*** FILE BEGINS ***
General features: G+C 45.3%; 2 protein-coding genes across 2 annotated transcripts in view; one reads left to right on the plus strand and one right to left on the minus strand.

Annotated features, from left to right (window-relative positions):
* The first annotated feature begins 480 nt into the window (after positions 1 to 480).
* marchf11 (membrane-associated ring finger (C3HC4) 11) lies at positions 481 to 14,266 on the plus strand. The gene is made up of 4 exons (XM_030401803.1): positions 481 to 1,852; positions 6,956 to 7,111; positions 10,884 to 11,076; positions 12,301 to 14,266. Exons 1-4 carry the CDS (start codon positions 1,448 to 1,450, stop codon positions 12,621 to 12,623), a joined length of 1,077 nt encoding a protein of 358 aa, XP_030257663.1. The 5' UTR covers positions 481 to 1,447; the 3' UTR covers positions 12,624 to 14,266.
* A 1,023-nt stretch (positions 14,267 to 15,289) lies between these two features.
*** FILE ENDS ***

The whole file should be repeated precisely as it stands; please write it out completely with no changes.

General features: G+C 45.3%; 2 protein-coding genes across 2 annotated transcripts in view; one reads left to right on the plus strand and one right to left on the minus strand.

Annotated features, from left to right (window-relative positions):
* The first annotated feature begins 480 nt into the window (after positions 1 to 480).
* marchf11 (membrane-associated ring finger (C3HC4) 11) lies at positions 481 to 14,266 on the plus strand. The gene is made up of 4 exons (XM_030401803.1): positions 481 to 1,852; positions 6,956 to 7,111; positions 10,884 to 11,076; positions 12,301 to 14,266. Exons 1-4 carry the CDS (start codon positions 1,448 to 1,450, stop codon positions 12,621 to 12,623), a joined length of 1,077 nt encoding a protein of 358 aa, XP_030257663.1. The 5' UTR covers positions 481 to 1,447; the 3' UTR covers positions 12,624 to 14,266.
* A 1,023-nt stretch (positions 14,267 to 15,289) lies between these two features.